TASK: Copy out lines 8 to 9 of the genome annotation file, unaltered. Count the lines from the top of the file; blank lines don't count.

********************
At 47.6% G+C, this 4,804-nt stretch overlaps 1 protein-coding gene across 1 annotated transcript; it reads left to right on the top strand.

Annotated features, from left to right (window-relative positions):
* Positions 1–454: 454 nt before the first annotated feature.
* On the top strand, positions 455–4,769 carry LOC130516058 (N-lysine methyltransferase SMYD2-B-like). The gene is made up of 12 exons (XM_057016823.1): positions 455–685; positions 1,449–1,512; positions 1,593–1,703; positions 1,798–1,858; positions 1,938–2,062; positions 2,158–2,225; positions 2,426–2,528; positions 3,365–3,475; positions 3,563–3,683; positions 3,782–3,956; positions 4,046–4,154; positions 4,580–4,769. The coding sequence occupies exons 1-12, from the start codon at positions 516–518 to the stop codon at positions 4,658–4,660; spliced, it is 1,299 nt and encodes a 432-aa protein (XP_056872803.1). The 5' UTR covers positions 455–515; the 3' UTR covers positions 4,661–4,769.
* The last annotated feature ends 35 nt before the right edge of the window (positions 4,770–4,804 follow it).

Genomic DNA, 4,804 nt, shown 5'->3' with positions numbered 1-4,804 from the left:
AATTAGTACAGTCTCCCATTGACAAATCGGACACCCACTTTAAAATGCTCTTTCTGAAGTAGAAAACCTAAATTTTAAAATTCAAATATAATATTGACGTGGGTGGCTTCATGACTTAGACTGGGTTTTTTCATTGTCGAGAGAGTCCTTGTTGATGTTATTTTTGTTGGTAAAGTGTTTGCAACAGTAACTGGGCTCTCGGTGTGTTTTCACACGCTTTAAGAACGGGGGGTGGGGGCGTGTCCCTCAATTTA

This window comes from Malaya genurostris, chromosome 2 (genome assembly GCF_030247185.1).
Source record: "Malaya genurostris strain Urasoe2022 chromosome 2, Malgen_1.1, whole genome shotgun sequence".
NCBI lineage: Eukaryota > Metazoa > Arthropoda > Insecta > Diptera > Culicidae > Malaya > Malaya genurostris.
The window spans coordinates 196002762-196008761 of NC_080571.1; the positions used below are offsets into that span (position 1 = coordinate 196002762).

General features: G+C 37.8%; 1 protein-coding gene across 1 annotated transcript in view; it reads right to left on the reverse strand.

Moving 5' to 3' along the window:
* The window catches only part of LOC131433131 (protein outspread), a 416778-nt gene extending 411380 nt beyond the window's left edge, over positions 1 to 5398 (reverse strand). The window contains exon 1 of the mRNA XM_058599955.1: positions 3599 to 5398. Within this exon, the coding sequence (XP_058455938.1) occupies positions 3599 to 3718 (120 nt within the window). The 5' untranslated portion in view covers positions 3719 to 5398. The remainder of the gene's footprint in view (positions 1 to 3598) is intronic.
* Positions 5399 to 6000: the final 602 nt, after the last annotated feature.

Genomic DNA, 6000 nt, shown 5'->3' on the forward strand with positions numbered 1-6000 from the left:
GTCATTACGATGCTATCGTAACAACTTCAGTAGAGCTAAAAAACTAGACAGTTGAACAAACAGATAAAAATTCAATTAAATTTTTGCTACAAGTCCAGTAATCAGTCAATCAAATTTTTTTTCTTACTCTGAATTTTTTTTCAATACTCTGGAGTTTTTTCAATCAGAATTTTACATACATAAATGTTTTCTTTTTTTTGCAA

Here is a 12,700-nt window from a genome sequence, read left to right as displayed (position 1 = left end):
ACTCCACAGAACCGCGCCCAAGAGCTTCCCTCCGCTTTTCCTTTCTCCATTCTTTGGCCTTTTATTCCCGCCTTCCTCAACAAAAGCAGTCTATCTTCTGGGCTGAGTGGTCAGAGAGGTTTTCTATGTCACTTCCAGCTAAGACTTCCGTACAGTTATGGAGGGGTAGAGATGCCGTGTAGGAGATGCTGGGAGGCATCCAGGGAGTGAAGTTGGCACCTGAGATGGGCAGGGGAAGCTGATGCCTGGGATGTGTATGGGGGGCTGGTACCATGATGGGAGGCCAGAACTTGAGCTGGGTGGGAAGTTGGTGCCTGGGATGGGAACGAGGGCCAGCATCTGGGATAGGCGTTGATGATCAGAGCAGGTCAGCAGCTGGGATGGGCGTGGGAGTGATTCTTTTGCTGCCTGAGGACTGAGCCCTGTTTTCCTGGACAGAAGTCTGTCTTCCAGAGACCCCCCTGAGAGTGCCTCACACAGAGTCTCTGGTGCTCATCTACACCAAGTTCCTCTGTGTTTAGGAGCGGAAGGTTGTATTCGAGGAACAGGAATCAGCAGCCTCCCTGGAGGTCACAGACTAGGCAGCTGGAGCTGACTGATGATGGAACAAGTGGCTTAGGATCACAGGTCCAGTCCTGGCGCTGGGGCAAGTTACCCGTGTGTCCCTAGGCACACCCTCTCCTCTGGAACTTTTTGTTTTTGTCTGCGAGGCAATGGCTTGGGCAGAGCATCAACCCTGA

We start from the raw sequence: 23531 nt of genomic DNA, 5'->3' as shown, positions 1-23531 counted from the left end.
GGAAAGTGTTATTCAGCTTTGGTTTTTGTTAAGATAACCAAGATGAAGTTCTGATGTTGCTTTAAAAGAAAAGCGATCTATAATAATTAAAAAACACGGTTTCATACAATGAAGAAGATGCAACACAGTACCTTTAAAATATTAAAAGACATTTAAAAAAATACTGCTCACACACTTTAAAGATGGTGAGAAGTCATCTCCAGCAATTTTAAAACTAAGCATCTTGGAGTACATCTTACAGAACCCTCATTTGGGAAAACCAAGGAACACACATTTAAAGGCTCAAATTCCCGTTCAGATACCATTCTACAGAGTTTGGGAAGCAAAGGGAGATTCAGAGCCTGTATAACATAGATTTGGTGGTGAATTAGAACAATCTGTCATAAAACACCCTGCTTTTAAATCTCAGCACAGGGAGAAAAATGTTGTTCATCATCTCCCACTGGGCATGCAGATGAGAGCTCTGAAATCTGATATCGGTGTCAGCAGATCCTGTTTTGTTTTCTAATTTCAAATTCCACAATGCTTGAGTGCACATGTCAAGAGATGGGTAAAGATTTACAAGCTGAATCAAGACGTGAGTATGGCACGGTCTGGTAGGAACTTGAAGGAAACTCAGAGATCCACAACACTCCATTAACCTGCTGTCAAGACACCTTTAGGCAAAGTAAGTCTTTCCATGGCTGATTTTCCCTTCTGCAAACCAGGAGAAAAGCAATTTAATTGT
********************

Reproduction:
This window comes from Malaya genurostris, chromosome 2 (genome assembly GCF_030247185.1).
Source record: "Malaya genurostris strain Urasoe2022 chromosome 2, Malgen_1.1, whole genome shotgun sequence".